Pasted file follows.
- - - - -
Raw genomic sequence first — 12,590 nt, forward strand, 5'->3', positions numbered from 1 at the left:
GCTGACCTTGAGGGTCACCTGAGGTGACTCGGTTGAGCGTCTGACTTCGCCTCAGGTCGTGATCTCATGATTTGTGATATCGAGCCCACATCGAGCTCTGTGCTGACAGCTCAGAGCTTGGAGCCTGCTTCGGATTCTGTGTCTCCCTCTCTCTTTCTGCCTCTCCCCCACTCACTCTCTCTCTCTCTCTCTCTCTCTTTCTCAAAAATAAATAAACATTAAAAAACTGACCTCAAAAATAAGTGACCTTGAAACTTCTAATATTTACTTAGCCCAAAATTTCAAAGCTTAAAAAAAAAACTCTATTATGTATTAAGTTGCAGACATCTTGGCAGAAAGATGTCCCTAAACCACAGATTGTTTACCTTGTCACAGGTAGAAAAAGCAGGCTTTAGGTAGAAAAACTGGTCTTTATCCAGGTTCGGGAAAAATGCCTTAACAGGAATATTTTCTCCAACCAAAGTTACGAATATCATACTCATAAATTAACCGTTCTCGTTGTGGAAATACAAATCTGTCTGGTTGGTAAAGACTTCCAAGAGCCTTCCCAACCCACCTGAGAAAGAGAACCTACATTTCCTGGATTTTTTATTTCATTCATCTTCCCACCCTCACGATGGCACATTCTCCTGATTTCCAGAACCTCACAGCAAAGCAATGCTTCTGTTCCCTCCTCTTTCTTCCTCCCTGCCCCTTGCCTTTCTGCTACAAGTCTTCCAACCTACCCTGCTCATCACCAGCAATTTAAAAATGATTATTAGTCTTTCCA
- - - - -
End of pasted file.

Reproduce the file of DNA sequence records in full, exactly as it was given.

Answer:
Raw genomic sequence first — 12,590 nt, forward strand, 5'->3', positions numbered from 1 at the left:
GCTGACCTTGAGGGTCACCTGAGGTGACTCGGTTGAGCGTCTGACTTCGCCTCAGGTCGTGATCTCATGATTTGTGATATCGAGCCCACATCGAGCTCTGTGCTGACAGCTCAGAGCTTGGAGCCTGCTTCGGATTCTGTGTCTCCCTCTCTCTTTCTGCCTCTCCCCCACTCACTCTCTCTCTCTCTCTCTCTCTCTTTCTCAAAAATAAATAAACATTAAAAAACTGACCTCAAAAATAAGTGACCTTGAAACTTCTAATATTTACTTAGCCCAAAATTTCAAAGCTTAAAAAAAAAACTCTATTATGTATTAAGTTGCAGACATCTTGGCAGAAAGATGTCCCTAAACCACAGATTGTTTACCTTGTCACAGGTAGAAAAAGCAGGCTTTAGGTAGAAAAACTGGTCTTTATCCAGGTTCGGGAAAAATGCCTTAACAGGAATATTTTCTCCAACCAAAGTTACGAATATCATACTCATAAATTAACCGTTCTCGTTGTGGAAATACAAATCTGTCTGGTTGGTAAAGACTTCCAAGAGCCTTCCCAACCCACCTGAGAAAGAGAACCTACATTTCCTGGATTTTTTATTTCATTCATCTTCCCACCCTCACGATGGCACATTCTCCTGATTTCCAGAACCTCACAGCAAAGCAATGCTTCTGTTCCCTCCTCTTTCTTCCTCCCTGCCCCTTGCCTTTCTGCTACAAGTCTTCCAACCTACCCTGCTCATCACCAGCAATTTAAAAATGATTATTAGTCTTTCCA